Riley et al v. Willo Products Company, Inc. et al

Filing 42

MEMORANDUM AND ORDER. (see order for details) IT IS HEREBY ORDERED that Defendants Willo Products Company's and Bradley Corporation's Motions for Judgment on the Pleadings [ECF Nos. 20 , 22 ] are DENIED. Signed by District Judge E. Richard Webber on 02/01/2013. (CBL)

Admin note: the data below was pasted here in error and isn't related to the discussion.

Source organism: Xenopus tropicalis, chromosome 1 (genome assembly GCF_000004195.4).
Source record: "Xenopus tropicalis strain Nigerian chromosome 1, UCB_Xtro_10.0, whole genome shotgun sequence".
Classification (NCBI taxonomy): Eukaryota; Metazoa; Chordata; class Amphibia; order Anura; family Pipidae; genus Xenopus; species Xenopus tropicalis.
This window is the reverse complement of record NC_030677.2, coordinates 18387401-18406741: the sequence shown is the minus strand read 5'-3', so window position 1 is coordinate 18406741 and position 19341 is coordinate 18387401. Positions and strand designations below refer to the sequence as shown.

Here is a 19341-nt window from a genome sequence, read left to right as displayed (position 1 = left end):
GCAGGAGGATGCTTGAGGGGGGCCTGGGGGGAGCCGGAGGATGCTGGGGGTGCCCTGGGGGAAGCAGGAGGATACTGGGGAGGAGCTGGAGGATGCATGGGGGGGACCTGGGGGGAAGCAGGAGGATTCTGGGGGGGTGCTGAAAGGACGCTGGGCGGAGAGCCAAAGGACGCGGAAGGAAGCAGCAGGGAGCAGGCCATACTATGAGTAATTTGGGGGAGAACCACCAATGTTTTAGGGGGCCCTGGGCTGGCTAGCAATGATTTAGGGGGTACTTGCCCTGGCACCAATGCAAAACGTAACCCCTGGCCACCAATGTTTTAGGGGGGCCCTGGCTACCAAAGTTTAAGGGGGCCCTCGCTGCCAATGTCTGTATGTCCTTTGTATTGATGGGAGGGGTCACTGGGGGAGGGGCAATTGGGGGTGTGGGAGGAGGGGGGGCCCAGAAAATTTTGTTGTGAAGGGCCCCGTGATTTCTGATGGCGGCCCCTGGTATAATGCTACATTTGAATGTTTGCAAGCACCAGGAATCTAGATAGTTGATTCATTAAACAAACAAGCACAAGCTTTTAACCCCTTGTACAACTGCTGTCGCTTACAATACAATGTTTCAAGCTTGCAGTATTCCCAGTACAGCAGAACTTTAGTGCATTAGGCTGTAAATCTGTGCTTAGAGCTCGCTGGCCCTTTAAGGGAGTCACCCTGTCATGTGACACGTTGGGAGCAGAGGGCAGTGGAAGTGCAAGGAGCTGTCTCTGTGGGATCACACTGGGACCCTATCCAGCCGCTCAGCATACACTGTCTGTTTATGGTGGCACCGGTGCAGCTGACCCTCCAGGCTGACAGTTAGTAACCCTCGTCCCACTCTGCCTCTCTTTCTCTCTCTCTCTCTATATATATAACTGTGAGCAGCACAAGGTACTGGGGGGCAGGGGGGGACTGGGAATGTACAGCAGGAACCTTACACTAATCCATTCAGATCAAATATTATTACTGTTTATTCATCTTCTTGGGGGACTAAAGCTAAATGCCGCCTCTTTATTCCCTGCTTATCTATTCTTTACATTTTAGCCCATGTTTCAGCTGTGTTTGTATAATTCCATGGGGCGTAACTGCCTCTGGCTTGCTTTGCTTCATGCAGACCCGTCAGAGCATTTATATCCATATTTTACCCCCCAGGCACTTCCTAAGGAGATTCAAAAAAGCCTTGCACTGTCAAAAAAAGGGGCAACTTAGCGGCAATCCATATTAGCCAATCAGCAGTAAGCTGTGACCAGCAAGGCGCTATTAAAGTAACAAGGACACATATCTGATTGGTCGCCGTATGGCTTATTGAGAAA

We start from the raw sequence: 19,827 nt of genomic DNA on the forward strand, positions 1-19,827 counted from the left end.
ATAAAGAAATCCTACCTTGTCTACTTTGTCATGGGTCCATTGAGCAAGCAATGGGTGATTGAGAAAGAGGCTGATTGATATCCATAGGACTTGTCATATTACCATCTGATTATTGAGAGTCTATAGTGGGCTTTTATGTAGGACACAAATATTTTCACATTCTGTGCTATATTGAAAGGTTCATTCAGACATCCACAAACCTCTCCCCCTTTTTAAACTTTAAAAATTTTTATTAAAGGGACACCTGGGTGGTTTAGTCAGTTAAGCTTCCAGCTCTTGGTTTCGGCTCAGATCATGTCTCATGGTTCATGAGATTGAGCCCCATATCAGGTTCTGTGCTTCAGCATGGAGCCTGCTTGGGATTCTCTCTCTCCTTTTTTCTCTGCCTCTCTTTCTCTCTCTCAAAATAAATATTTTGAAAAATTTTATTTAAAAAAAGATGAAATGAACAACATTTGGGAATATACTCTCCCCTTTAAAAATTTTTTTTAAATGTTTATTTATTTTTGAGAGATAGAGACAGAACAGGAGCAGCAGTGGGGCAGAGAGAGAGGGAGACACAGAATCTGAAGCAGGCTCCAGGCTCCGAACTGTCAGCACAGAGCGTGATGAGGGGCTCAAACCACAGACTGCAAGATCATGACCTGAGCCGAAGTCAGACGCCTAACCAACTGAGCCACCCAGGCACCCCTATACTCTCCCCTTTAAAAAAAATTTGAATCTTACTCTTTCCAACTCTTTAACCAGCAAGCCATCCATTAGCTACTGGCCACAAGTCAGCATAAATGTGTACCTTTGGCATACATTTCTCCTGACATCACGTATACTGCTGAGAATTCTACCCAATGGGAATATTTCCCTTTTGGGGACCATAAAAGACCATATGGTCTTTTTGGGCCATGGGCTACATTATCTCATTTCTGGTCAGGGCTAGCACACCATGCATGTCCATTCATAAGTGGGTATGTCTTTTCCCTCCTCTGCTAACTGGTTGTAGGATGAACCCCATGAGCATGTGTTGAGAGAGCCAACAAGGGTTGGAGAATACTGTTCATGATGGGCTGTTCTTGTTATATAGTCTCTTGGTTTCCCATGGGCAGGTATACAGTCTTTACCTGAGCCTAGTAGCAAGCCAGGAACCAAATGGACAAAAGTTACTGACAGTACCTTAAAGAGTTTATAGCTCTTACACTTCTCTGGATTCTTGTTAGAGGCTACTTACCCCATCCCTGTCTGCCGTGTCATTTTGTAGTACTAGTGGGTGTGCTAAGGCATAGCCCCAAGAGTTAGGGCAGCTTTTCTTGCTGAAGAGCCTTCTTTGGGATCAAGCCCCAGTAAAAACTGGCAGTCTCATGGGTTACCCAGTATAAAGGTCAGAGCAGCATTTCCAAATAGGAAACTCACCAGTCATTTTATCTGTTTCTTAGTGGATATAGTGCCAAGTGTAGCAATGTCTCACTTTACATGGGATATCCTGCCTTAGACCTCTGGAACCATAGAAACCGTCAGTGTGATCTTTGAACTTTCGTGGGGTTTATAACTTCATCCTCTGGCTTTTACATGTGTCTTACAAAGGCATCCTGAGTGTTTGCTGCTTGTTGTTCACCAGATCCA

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UNITED STATES DISTRICT COURT EASTERN DISTRICT OF MISSOURI EASTERN DIVISION CHARLES RILEY and GEORGIA RILEY, as Natural Parents of CHARLES GREGORY RILEY, deceased, et al., ) ) ) ) ) Plaintiffs, ) ) WILLO PRODUCTS COMPANY, et al., ) ) Defendants. Case No. 2:12CV00039 ERW MEMORANDUM AND ORDER This matter comes before the Court on Motions for Judgment on the Pleadings filed by Defendants Willo Products Company (“Willo”) and Bradley Corporation (“Bradley”) [ECF Nos. 20, 22]. Defendants request this Court to enter judgment in their favor and against Plaintiffs, in accordance with Federal Rule of Civil Procedure 12(c), on Plaintiffs’ claims of Negligence (Counts I - against Willo, and III - against Bradley) and Strict Liability - Product Defect (Counts II - against Willo, and IV - against Bradley) contained in Plaintiffs’ Complaint. I. FACTUAL BACKGROUND The Court adopts the following statement of facts as well-pleaded allegations in Plaintiffs’ Complaint [ECF No. 1]. Ginsburg v. Inbev NV/SA, 623 F.3d 1229, 1233 n. 3 (8th Cir. 2010); Ashcroft v. Iqbal, 556 U.S. 662, 678-79 (2009). Plaintiffs are family members of Charles Gregory Riley (“Decedent”), who died on June 2, 2009, as a result of using a bed sheet tied to a collapsible hook to cut off his air supply, while he was detained in a holding cell at the Randolph County Justice Center [ECF No. 1]. Defendants Willo and Bradley are engaged in the business of designing, manufacturing, distributing, and selling detention equipment systems and controls, including security clothes hooks [ECF No. 1]. During the relevant time period, Defendants sold their manufactured products to Randolph County, where the products were used in the cells located inside the Randolph County Justice Center [ECF No. 1]. Defendants designed, manufactured, distributed, or sold the security clothes hook that was located in the Randolph County Justice Center on June 2, 2009. The security clothes hook was designed, manufactured, and marketed to release when more than twenty (20) pounds of force was applied to the hook, to, among other things, prevent individuals from committing suicide [ECF No. 1]. The security hook did not release when Decedent applied at least twenty (20) pounds of force by tying a bed sheet to the hook, and Decedent died as a result of suicide by hanging [ECF No. 1]. On June 1, 2012, Plaintiffs filed their four-count Complaint against Defendants, asserting negligence and strict liability claims for wrongful death [ECF No. 1]. Both Willo and Bradley filed Motions for Judgment on the Pleadings, contending that the Decedent’s intervening act of suicide prevents Plaintiffs from demonstrating the essential element of causation in their claims, and that Defendants are entitled to judgment as a matter of law [ECF Nos. 20, 22]. II. LEGAL STANDARD Generally, a Rule 12(c) motion for judgment on the pleadings is reviewed under the same standard as a 12(b)(6) motion to dismiss. Ginsburg, 623 F.3d at 1233, n. 3; Clemons v. Crawford, 585 F.3d 1119, 1124 (8th Cir. 2009); Ashley County v. Pfizer, 552 F.3d 659, 665 (8th Cir. 2009). The Court must view the allegations in the Complaint liberally and in the light most favorable to Plaintiff. Eckert v. Titan Tire Corp., 514 F.3d 801, 806 (8th Cir. 2008) (citing Luney v. SGS Auto. Servs,, 432 F.3d 866, 867 (8th Cir. 2005)). The Court “must accept the 2 allegations contained in the complaint as true and draw all reasonable inferences in favor of the nonmoving party.” Coons v. Mineta, 410 F.3d 1036, 1039 (8th Cir. 2005). A complaint must have “enough facts to state a claim to relief that is plausible on its face.” Bell Atl. Corp. v. Twombly, 550 U.S. 544, 570 (2007) (abrogating the “no set of facts” standard for Fed.R.Civ.P. 12(b)(6) found in Conley v. Gibson, 355 U.S. 41, 45-46 (1957)). To prove the grounds for entitlement of relief, a plaintiff must provide more than labels and conclusions, and “a formulaic recitation of the elements of a cause of action will not do.” Bell Atl. Corp., 550 U.S. at 555; Huang v. Gateway Hotel Holdings, 520 F.Supp.2d 1137, 1140 (E.D. Mo. 2007). “[T]he Court generally must ignore materials outside the pleadings, but it may consider ‘some materials that are part of the public record or do not contradict the complaint.’” State ex rel. Nixon v. Coeur D’Alene Tribe, 164 F.3d 1102, 1107 (8th Cir. 1999). Additionally, the Court may consider materials that are “necessarily embraced by the pleadings.” Piper Jaffray Cos. v. National Union Fire Ins. Co., 967 F.Supp. 1148, 1152 (D.Minn. 1997); Porous Media Corp. v. Pall Corp., 186 F.3d 1077, 1079 (8th Cir. 1999). III. DISCUSSION The Court interprets the forum state’s law when it has power under diversity jurisdiction. Gray v. AT&T Corp., 357 F.3d 763, 765 (8th Cir. 2004). In this diversity case, Missouri law applies. Id. Accordingly, the Court shall resolve the issues by attempting to predict how the highest court in Missouri would resolve the issues. Nordyne, Inc. v. Int’l Controls & Measurements Corp., 262 F.3d 843, 846 (8th Cir. 2001). To prevail on a claim of negligence in Missouri, a plaintiff must prove the existence of a duty, the defendant’s breach of the duty, and damages proximately caused by the defendant’s 3 breach. Morrison v. Kubota Tractor Corp., 891 S.W.2d 422, 425 (Mo. Ct. App. 1994) (citing Commercial Distrib. Ctr., Inc. v. St. Regis Paper Co., 689 S.W.2d 664, 671 (Mo. App. 1985)). To succeed on a strict liability-product defect claim, a plaintiff must prove that a product was being sold in the course of a defendant’s business, that the product was in a defective and unreasonably dangerous condition at the time of sale, that the product was being used in a reasonably anticipated manner, and that the defective condition was the cause of the plaintiff’s damages. Mo. Rev. Stat. § 537.760 (2012); Blevins v. Cushman Motors, 551 S.W.2d 602, 607 (Mo. banc 1977). In their Motions, Defendants assert that the Plaintiffs cannot show causation for their Negligence claim or their Strict Liability-Product Defect claim, because suicide is an independent intervening act under Missouri law. They contend that they are entitled to judgment as a matter of law due to the Plaintiffs’ inability to prove this essential element of both claims. In Missouri, an act of voluntary suicide has been held to be “a new and independent intervening act which breaks the causal connection between the allegedly negligent act and the death.” Coleman v. City of Pagedale, No. 4:06CV01376 ERW, 2008 WL 2439747 at *2 (E.D. Mo. June 16, 2008) (quoting Eidson v. Reprod. Health Servs., 863 S.W.2d 621, 627 (Mo. App. 1993). In their Response in Opposition to Defendants’ Motions, Plaintiffs argue that it is premature for a determination that Defendants are entitled to judgment as a matter of law. They contend the Missouri Supreme Court has rejected prior Missouri court decisions holding that suicide was an independent intervening act breaking the causal connection between allegedly negligent acts and deaths. See Kivland v. Columbia Orthopaedic Group, LLP, 331 S.W.3d 299, 306-10 (Mo. banc 2011). In Kivland, after undergoing spinal surgery, the decedent found 4 himself paralyzed from the waist down, and in continuous, extreme pain. Id. at 302. Eight months after he and his wife filed a medical negligence action against his surgeon, the decedent committed suicide by shooting himself. Id. Following his death, the medical negligence action was amended by adding a claim for wrongful death on behalf of his widow and his daughter. Id. The decedent’s surgeon moved for partial summary judgment on the action’s claims for wrongful death and lost chance of recovery, asserting that the decedent’s suicide was an independent intervening act, and that, as a matter of law, the surgeon legally could not be responsible for the decedent’s death. Id. at 303-04. As to the wrongful death claim, the Court rejected the surgeon’s request to make a general exception to the causation standard when the death is by suicide, and instead held that plaintiffs can show that a defendant’s negligence was the proximate cause of the decedent’s suicide by presenting evidence that the suicide was the “natural and probable consequence” of the injury the decedent suffered at the hands of the defendant. Id. at 309. Plaintiffs also note that the Missouri Court of Appeals upheld a jury verdict in favor of the parents of a psychiatric patient who committed suicide by jumping from a fifteenth floor window of a hospital. Honey v. Barnes Hosp., 708 S.W.2d 686 (Mo. Ct. App. 1986). Following his death, the decedent’s parents brought a wrongful death suit against the hospital, a general contractor, and a window manufacturer. Id. at 690-91. The hospital had contracted for the construction of a new hospital building, based on certain architectural design specifications. The window manufacturer was required to build the windows for the project according to the specifications. Id. at 690. The parents’ theory of recovery against the window manufacturer was based upon common law negligence, and their allegations included that the manufacturer 5 negligently supplied windows without adequate tolerance to allow locking, or negligently supplied windows without limit stops. Id. at 703. During trial, expert testimony that limit stops would prevent the window from opening more than three to five inches was adduced. Id. The Court held that there was sufficient evidence for a jury to believe that the presence of a limit stop would have prevented the decedent’s death. Id. at 703. In their Replies, Defendants argue that their Motions must be granted because the decedent’s intervening suicidal act broke the causal connection between their alleged act of negligence and his death, and they contend that Kivland did not change the standard for determining when a defendant many be held liable for a decedent’s suicide. Defendants assert that the Missouri Supreme Court ruled in favor of the Kivland plaintiffs because the defendant’s suicide was the natural and probable consequence of the surgeon’s negligence. They` claim the facts of this matter are completely dissimilar to those in Kivland, because Decedent Riley was not suicidal due to Defendant’s negligence. Defendants also claim that Honey does not support Plaintiffs’ assertion that a manufacturer may be held liable in a wrongful death action where the decedent committed suicide, because the Honey court did not consider the intervening act of suicide when determining causation . In Kivland, the Missouri Supreme Court opined that “[t]he better rule is to focus on what Missouri cases actually require in wrongful death cases: whether the decedent’s death was ‘a direct result’ of defendant’s negligence.” Kivland, 331 S.W.3d at 309. Thus, a plaintiff can demonstrate the defendant’s negligence was the proximate cause of the decedent’s suicide by presenting evidence that the suicide was the natural and probable consequence of the injury the decedent suffered. Id. Viewing the allegations in the Complaint liberally, and in the light most 6 favorable to Plaintiffs, the Court finds that Plaintiffs have alleged sufficient facts from which a jury could believe that, had the hook released when more than twenty (20) pounds of force was applied to the hook, Decedent’s death would have been prevented. The Court concludes that Plaintiffs have stated a cognizable threshold claim for wrongful death based on negligence and strict liability, sufficient to withstand the Motions for Judgment on the Pleadings. The Court will deny the Defendants’ Motions. Accordingly, IT IS HEREBY ORDERED that Defendants Willo Products Company’s and Bradley Corporation’s Motions for Judgment on the Pleadings [ECF Nos. 20, 22] are DENIED. Dated this 1st day of February, 2013. E. RICHARD WEBBER SENIOR UNITED STATES DISTRICT JUDGE 7